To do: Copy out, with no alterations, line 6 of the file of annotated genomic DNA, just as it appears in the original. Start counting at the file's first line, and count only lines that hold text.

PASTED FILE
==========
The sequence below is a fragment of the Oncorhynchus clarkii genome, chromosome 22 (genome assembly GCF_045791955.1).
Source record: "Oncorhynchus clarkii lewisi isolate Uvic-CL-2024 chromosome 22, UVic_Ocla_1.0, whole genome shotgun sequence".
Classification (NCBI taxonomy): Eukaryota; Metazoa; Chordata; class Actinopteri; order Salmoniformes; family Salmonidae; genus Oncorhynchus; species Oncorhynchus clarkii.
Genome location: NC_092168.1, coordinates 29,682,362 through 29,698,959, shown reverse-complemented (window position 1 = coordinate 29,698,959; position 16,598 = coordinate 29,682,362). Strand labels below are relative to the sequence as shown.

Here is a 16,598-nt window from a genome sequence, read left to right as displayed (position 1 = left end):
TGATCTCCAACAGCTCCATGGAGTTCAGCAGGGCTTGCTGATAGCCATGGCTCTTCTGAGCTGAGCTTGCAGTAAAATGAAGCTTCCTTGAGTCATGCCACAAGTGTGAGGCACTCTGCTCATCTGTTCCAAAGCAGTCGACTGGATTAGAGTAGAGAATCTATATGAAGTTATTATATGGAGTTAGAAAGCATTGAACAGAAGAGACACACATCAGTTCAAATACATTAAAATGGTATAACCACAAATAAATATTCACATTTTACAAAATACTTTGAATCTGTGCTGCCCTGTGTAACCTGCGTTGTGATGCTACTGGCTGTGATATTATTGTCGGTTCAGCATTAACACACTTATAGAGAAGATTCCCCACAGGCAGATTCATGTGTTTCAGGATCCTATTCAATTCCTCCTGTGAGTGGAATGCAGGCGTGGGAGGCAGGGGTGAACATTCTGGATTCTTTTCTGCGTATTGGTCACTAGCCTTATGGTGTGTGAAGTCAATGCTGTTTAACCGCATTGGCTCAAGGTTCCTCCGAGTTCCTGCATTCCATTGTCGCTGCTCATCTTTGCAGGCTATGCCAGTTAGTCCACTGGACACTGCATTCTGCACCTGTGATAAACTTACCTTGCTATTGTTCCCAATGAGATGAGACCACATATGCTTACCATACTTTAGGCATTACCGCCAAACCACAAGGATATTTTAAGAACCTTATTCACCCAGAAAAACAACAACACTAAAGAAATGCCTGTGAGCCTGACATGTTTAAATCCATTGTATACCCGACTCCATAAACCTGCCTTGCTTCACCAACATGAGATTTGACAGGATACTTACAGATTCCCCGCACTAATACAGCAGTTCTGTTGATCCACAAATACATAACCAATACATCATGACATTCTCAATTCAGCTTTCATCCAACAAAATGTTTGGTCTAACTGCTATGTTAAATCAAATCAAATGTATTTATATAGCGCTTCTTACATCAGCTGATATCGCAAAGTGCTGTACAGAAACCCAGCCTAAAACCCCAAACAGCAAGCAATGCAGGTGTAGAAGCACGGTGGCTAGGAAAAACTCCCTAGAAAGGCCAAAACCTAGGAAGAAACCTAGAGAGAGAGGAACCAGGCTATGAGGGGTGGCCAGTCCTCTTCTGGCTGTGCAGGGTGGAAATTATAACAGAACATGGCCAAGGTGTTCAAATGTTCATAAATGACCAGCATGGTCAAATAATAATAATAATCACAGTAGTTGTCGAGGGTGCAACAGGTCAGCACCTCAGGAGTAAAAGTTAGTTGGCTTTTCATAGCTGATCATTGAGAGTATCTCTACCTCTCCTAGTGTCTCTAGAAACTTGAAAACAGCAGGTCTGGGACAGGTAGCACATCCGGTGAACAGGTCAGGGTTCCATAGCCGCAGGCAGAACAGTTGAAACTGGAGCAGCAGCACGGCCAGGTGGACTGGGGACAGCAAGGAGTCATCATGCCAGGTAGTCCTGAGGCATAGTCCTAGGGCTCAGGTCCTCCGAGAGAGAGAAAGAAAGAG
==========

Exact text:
TGATCTCCAACAGCTCCATGGAGTTCAGCAGGGCTTGCTGATAGCCATGGCTCTTCTGAGCTGAGCTTGCAGTAAAATGAAGCTTCCTTGAGTCATGCCACAAGTGTGAGGCACTCTGCTCATCTGTTCCAAAGCAGTCGACTGGATTAGAGTAGAGAATCTATATGAAGTTATTATATGGAGTTAGAAAGCATTGAACAGAAGAGACACACATCAGTTCAAATACATTAAAATGGTATAACCACAAATAAATATTCACATTTTACAAAATACTTTGAATCTGTGCTGCCCTGTGTAACCTGCGTTGTGATGCTACTGGCTGTGATATTATTGTCGGTTCAGCATTAACACACTTATAGAGAAGATTCCCCACAGGCAGATTCATGTGTTTCAGGATCCTATTCAATTCCTCCTGTGAGTGGAATGCAGGCGTGGGAGGCAGGGGTGAACATTCTGGATTCTTTTCTGCGTATTGGTCACTAGCCTTATGGTGTGTGAAGTCAATGCTGTTTAACCGCATTGGCTCAAGGTTCCTCCGAGTTCCTGCATTCCATTGTCGCTGCTCATCTTTGCAGGCTATGCCAGTTAGTCCACTGGACACTGCATTCTGCACCTGTGATAAACTTACCTTGCTATTGTTCCCAATGAGATGAGACCACATATGCTTACCATACTTTAGGCATTACCGCCAAACCACAAGGATATTTTAAGAACCTTATTCACCCAGAAAAACAACAACACTAAAGAAATGCCTGTGAGCCTGACATGTTTAAATCCATTGTATACCCGACTCCATAAACCTGCCTTGCTTCACCAACATGAGATTTGACAGGATACTTACAGATTCCCCGCACTAATACAGCAGTTCTGTTGATCCACAAATACATAACCAATACATCATGACATTCTCAATTCAGCTTTCATCCAACAAAATGTTTGGTCTAACTGCTATGTTAAATCAAATCAAATGTATTTATATAGCGCTTCTTACATCAGCTGATATCGCAAAGTGCTGTACAGAAACCCAGCCTAAAACCCCAAACAGCAAGCAATGCAGGTGTAGAAGCACGGTGGCTAGGAAAAACTCCCTAGAAAGGCCAAAACCTAGGAAGAAACCTAGAGAGAGAGGAACCAGGCTATGAGGGGTGGCCAGTCCTCTTCTGGCTGTGCAGGGTGGAAATTATAACAGAACATGGCCAAGGTGTTCAAATGTTCATAAATGACCAGCATGGTCAAATAATAATAATAATCACAGTAGTTGTCGAGGGTGCAACAGGTCAGCACCTCAGGAGTAAAAGTTAGTTGGCTTTTCATAGCTGATCATTGAGAGTATCTCTACCTCTCCTAGTGTCTCTAGAAACTTGAAAACAGCAGGTCTGGGACAGGTAGCACATCCGGTGAACAGGTCAGGGTTCCATAGCCGCAGGCAGAACAGTTGAAACTGGAGCAGCAGCACGGCCAGGTGGACTGGGGACAGCAAGGAGTCATCATGCCAGGTAGTCCTGAGGCATAGTCCTAGGGCTCAGGTCCTCCGAGAGAGAGAAAGAAAGAG